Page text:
Emu vs. Kiwi

By Jaxson

Main Difference

The main difference between Emu and Kiwi is that the Emu is a largest bird native to Australia and Kiwi is a genus of birds.

  • Emu

    The emu (Dromaius novaehollandiae) is the second-largest living bird by height, after its ratite relative, the ostrich. It is endemic to Australia where it is the largest native bird and the only extant member of the genus Dromaius. The emu’s range covers most of mainland Australia, but the Tasmanian emu and King Island emu subspecies became extinct after the European settlement of Australia in 1788. The bird is sufficiently common for it to be rated as a least-concern species by the International Union for Conservation of Nature.

    Emus are soft-feathered, brown, flightless birds with long necks and legs, and can reach up to 1.9 metres (6.2 ft) in height. Emus can travel great distances, and when necessary can sprint at 50 km/h (31 mph); they forage for a variety of plants and insects, but have been known to go for weeks without eating. They drink infrequently, but take in copious amounts of water when the opportunity arises.

    Breeding takes place in May and June, and fighting among females for a mate is common. Females can mate several times and lay several clutches of eggs in one season. The male does the incubation; during this process he hardly eats or drinks and loses a significant amount of weight. The eggs hatch after around eight weeks, and the young are nurtured by their fathers. They reach full size after around six months, but can remain as a family unit until the next breeding season. The emu is an important cultural icon of Australia, appearing on the coat of arms and various coins. The bird features prominently in Indigenous Australian mythology.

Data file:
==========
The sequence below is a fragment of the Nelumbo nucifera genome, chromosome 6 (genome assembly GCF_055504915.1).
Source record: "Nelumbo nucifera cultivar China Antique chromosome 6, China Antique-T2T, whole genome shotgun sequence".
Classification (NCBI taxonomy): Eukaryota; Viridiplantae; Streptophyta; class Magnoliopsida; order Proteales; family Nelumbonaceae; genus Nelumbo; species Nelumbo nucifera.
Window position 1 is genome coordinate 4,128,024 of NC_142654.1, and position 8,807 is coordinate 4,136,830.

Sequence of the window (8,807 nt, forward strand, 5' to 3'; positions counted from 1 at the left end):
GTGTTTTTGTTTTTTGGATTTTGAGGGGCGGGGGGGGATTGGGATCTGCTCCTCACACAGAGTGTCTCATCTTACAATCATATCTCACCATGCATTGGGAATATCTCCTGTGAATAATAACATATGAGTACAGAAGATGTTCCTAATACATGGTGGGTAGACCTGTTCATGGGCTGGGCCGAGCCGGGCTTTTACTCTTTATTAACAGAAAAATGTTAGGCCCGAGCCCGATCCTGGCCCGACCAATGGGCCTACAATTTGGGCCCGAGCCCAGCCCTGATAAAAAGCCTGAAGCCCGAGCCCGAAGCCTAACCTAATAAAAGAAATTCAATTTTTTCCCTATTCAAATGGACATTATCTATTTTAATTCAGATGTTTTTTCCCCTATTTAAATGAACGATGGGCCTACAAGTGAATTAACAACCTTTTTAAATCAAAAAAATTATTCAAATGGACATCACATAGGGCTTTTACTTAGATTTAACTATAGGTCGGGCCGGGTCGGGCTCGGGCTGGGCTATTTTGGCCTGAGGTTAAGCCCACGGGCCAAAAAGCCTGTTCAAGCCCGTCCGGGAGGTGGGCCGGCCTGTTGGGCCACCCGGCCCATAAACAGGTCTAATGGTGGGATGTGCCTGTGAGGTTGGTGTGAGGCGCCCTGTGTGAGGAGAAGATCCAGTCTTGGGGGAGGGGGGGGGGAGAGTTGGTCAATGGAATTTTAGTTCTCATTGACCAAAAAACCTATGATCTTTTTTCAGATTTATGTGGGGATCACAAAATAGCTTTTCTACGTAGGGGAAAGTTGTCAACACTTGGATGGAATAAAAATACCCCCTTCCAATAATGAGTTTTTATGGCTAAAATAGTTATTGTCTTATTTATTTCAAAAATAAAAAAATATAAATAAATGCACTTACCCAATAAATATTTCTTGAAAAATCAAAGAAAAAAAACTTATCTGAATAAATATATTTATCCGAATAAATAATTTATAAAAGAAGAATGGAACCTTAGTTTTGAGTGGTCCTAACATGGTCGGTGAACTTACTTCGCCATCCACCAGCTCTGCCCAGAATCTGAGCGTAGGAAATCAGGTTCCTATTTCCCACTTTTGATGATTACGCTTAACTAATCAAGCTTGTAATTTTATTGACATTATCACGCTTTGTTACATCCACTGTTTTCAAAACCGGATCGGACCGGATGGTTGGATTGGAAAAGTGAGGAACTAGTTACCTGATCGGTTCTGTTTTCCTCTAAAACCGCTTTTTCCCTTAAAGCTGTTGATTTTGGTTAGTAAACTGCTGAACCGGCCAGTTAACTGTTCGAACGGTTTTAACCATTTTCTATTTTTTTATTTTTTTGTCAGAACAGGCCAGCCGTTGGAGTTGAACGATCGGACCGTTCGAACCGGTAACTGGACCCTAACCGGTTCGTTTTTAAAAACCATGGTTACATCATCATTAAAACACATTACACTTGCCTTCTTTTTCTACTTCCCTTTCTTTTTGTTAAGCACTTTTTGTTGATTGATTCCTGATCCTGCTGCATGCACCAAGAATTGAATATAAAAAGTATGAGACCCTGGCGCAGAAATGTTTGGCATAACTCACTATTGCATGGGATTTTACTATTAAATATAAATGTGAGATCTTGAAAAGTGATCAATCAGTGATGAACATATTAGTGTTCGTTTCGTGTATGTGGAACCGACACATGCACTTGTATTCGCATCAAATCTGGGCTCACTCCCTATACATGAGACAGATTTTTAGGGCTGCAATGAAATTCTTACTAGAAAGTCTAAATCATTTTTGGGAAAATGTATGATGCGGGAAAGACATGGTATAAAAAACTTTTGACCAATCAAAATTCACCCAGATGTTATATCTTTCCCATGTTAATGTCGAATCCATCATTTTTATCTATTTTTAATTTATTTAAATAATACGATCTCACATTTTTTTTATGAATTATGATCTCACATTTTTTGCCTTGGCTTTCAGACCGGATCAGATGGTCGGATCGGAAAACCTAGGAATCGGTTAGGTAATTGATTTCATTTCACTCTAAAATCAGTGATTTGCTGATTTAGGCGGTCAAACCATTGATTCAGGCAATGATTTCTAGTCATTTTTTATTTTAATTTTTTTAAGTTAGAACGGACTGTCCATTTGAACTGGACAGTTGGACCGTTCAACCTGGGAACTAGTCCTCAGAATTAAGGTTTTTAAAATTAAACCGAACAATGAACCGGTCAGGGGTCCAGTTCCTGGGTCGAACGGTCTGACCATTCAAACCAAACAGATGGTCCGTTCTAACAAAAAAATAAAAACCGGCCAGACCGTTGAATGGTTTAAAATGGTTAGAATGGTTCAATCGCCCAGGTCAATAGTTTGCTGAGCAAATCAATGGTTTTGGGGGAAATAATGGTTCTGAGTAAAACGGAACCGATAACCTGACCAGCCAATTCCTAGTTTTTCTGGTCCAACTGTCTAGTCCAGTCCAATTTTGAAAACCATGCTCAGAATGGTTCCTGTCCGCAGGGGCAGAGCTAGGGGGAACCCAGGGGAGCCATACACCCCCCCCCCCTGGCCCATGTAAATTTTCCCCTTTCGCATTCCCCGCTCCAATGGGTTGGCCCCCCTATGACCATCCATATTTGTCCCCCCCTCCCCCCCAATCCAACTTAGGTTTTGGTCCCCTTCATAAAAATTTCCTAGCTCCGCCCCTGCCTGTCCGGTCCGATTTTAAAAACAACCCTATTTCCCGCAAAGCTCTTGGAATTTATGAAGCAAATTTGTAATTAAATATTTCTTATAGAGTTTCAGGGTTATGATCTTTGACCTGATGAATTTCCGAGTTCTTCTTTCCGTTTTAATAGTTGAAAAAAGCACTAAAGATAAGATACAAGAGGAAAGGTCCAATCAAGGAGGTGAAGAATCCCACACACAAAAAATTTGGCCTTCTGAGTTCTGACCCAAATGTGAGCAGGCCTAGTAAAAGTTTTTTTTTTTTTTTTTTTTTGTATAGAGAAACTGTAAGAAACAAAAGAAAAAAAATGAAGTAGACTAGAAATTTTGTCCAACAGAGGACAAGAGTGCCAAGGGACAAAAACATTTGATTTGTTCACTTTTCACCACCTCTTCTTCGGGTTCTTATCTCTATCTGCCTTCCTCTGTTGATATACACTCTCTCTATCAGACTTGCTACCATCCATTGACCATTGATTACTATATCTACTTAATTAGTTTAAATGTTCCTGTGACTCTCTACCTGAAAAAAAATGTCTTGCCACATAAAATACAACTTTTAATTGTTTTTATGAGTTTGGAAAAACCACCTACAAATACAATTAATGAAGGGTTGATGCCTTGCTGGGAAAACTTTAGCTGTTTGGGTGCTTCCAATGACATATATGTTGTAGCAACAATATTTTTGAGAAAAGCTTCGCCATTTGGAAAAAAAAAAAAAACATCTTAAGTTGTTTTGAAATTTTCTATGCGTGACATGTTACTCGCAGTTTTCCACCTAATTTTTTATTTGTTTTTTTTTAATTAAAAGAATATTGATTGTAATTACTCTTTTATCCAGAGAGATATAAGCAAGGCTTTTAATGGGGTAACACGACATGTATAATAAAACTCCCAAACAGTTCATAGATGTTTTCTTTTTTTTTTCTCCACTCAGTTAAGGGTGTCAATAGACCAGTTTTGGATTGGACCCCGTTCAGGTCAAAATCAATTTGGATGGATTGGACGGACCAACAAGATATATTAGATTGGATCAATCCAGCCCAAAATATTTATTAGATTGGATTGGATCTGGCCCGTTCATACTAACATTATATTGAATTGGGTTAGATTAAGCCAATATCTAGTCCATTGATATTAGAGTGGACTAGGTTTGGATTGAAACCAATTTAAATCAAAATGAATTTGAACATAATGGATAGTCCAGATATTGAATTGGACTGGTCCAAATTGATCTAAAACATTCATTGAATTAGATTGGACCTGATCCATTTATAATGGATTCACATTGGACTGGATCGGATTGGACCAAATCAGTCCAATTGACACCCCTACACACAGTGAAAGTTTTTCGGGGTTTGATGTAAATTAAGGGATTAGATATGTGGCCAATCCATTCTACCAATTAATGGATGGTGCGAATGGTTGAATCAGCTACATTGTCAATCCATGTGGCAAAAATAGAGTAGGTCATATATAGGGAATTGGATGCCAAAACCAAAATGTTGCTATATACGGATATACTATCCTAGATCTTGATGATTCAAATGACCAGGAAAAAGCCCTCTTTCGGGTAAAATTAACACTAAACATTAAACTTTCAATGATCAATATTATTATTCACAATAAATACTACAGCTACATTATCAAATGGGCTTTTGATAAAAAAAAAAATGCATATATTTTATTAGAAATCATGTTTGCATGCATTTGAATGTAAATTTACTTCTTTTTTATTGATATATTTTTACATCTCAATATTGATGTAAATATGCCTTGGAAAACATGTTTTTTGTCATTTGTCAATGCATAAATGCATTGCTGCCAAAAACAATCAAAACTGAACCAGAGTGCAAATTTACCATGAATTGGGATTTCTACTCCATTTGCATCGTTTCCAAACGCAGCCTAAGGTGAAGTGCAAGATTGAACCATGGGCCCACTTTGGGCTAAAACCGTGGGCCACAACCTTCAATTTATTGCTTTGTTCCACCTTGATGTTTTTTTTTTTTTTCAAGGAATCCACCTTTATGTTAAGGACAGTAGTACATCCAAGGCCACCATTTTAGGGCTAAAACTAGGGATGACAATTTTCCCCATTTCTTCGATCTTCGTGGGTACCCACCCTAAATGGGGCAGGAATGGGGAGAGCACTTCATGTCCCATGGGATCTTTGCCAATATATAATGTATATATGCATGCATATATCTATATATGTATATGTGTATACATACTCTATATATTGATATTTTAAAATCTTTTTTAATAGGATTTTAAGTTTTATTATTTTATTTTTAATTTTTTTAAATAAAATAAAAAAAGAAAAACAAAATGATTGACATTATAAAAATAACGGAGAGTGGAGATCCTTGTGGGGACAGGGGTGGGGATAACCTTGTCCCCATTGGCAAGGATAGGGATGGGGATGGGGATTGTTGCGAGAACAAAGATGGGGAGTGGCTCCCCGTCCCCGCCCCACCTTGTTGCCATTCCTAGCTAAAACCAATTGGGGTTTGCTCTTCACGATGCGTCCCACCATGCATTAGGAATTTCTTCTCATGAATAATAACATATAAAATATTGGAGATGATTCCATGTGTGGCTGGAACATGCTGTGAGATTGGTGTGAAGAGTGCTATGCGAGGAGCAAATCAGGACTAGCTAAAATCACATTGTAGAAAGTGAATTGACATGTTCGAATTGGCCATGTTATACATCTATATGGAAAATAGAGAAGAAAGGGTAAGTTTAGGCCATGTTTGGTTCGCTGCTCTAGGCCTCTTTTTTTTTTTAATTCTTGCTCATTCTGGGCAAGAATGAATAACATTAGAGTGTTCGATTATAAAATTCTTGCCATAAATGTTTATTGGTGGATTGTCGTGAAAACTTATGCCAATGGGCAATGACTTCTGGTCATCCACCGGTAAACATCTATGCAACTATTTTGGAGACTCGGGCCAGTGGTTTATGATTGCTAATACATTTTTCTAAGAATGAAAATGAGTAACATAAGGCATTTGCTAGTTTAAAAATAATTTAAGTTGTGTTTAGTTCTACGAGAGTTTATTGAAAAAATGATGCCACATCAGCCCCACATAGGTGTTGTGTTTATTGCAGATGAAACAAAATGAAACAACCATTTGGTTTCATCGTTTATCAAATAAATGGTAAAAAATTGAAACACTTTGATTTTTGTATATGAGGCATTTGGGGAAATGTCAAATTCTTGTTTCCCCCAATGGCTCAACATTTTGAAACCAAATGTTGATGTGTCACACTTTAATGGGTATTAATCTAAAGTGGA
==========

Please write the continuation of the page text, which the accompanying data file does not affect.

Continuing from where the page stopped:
• Kiwi

    Kiwi ( KEE-wee) or kiwis are flightless birds native to New Zealand, in the genus Apteryx and family Apterygidae. Approximately the size of a domestic chicken, kiwi are by far the smallest living ratites (which also consist of ostriches, emus, rheas, and cassowaries).

    DNA sequence comparisons have yielded the surprising conclusion that kiwi are much more closely related to the extinct Malagasy elephant birds than to the moa with which they shared New Zealand. There are five recognised species, four of which are currently listed as vulnerable, and one of which is near-threatened. All species have been negatively affected by historic deforestation but currently the remaining large areas of their forest habitat are well protected in reserves and national parks. At present, the greatest threat to their survival is predation by invasive mammalian predators.

    The kiwi’s egg is one of the largest in proportion to body size (up to 20% of the female’s weight) of any species of bird in the world. Other unique adaptations of kiwi, such as their hairlike feathers, short and stout legs, and using their nostrils at the end of their long beak to detect prey before they ever see it, have helped the bird to become internationally well-known.

    The kiwi is recognised as an icon of New Zealand, and the association is so strong that the term Kiwi is used internationally as the colloquial demonym for New Zealanders.

  • Emu (noun)

    A cassowary (genus Casuarius). from early 17th c.

  • Emu (noun)

    A large flightless bird native to Australia, Dromaius novaehollandiae. from 18th c.

  • Emu (noun)

    initialism of electromagnetic unit


  • Emu (noun)

    clipping of emulator

  • Kiwi (noun)

    A flightless bird of the genus Apteryx native to New Zealand.

  • Kiwi (noun)

    alternative case form of Kiwiperson from New Zealand.

  • Kiwi (noun)

    A New Zealand dollar.

  • Kiwi (noun)

    A kiwi fruit.

  • Kiwi (noun)

    A green-yellow colour, like that of kiwi flesh.

    “color panel|95B43F”

  • Kiwi (noun)

    A member of the air force who does not fly.


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